There are a number of ways to do this, including messaging apps (iMessage/Signal/WhatsApp) but my current preference on iOS is using iCloud Photo Sharing. You can set up a shared album and invite your preferred contacts to view it. You can also make the album public via a URL.
On Instagram or similar photo sharing apps, a public profile might be followed by many strangers. It’s likely that the profile owner has never met the majority of these people in their life, and doesn’t actually care about them. Sharing photos in this environment does nothing to build a genuine connection with other humans - it’s just adding momentum to the bot-driven advertising carousel that Instagram actually is.
By instead sharing photos directly with people you already know, care about, and new people you personally meet, you’re growing those relationships. You’re creating a platform for opening up about your life in a way that doesn’t need to account for how popular your images will be. This type of sharing sparks meaningful conversation, discovery, and builds emotional relationships. In other words, it’s real.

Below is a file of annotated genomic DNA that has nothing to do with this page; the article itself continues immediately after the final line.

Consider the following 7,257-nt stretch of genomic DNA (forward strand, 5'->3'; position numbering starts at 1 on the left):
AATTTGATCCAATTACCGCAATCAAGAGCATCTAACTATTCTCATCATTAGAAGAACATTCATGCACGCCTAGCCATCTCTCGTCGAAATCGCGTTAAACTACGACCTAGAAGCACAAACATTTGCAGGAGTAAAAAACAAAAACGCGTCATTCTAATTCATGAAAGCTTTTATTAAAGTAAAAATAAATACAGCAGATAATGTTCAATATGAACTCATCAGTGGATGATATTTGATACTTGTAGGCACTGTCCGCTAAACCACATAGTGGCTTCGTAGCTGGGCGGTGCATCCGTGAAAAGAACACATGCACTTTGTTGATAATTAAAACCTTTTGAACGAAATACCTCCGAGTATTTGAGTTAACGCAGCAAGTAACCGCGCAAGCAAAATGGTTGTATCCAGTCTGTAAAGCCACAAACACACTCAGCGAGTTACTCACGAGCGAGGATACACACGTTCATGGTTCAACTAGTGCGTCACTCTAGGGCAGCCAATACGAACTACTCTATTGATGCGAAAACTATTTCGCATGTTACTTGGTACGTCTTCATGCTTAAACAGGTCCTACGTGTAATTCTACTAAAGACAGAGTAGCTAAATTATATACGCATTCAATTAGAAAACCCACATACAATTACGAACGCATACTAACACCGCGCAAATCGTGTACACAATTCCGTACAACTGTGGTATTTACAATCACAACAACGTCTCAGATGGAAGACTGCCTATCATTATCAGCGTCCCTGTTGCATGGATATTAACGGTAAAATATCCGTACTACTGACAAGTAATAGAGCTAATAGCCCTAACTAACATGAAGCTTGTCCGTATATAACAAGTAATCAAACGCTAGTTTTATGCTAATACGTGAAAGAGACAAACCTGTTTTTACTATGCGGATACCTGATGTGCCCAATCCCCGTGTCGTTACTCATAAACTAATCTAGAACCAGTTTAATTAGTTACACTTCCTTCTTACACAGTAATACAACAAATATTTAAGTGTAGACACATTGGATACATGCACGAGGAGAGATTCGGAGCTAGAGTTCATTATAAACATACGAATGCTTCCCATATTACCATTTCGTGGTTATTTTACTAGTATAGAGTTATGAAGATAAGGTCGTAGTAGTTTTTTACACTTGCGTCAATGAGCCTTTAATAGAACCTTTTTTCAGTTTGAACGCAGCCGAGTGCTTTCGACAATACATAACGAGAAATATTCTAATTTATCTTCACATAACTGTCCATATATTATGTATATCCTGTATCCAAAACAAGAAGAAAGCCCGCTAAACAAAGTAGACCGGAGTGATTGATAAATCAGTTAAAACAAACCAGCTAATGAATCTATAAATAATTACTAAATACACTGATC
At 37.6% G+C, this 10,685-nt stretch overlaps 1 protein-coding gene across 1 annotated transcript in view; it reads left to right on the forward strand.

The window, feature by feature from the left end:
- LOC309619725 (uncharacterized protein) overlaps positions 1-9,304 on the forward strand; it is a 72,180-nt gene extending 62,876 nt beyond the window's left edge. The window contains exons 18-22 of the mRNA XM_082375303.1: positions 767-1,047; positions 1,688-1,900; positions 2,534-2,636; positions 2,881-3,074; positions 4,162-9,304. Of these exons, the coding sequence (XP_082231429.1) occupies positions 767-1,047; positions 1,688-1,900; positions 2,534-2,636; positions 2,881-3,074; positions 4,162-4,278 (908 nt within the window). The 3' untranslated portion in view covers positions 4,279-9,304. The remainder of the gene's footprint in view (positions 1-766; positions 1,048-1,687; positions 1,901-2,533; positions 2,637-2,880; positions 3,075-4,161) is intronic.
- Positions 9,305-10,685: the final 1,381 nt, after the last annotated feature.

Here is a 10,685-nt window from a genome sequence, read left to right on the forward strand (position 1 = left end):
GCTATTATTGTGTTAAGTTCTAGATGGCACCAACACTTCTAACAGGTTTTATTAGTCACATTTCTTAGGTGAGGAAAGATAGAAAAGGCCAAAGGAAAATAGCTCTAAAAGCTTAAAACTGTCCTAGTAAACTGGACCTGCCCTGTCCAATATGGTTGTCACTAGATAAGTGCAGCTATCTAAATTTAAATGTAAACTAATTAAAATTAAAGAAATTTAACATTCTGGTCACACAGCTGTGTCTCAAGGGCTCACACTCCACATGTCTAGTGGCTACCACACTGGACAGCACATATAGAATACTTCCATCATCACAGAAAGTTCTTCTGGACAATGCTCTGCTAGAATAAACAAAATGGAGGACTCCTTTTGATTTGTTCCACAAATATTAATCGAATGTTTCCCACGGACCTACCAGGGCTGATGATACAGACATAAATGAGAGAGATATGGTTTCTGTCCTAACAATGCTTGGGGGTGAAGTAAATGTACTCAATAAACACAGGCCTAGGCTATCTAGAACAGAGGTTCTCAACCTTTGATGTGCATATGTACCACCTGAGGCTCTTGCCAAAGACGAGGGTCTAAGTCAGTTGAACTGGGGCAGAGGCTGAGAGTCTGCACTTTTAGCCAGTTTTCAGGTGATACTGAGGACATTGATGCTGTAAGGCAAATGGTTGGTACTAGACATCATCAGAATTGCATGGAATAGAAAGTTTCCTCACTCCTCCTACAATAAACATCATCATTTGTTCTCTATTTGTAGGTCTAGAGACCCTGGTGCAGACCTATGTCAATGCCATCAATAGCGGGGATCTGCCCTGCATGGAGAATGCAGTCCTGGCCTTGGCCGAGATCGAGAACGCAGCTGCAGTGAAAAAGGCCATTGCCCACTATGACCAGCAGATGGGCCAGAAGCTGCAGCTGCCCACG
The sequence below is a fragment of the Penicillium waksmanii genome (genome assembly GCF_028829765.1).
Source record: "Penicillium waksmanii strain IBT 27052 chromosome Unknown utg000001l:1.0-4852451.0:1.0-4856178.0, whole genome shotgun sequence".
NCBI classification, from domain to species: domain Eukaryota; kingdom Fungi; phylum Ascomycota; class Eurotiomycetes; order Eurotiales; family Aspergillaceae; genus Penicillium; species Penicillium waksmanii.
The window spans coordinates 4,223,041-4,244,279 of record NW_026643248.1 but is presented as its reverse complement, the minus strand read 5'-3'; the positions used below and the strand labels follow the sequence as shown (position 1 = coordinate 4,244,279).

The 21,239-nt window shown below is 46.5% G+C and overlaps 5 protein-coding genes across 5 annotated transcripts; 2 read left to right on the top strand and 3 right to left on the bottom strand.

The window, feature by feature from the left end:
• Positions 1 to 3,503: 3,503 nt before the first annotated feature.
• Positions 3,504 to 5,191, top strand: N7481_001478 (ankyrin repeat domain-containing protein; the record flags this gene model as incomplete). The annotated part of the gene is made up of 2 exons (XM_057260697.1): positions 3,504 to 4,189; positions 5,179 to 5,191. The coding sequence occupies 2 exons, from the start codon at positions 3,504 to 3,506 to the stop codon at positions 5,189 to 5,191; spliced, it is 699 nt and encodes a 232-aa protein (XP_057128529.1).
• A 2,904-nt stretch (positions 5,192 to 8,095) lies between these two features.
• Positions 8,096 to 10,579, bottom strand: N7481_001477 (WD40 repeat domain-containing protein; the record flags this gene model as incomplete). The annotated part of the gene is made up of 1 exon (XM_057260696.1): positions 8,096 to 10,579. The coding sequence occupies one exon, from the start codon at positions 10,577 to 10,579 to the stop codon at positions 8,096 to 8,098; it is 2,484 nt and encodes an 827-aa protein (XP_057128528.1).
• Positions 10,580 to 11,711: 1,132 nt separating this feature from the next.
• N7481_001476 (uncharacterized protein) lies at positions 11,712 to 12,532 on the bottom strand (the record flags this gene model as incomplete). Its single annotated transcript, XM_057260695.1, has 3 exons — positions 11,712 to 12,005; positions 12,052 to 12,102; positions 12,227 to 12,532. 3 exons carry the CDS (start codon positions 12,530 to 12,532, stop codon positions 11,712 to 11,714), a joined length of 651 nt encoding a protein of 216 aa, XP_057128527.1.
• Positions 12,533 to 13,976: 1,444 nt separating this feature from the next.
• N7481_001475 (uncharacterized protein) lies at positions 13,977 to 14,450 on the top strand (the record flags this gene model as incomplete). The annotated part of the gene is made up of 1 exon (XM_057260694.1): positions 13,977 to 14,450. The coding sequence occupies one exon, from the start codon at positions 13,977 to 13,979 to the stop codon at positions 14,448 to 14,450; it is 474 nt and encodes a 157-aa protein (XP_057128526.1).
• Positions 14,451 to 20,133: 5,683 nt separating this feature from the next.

Maybe taking photos isn’t your thing. How else do you move away from apps like Twitter and Facebook in favor of making healthier, genuine human connections?
Put your phone away, mindfully embrace the boring moment you find yourself in, and look for opportunities to talk to people.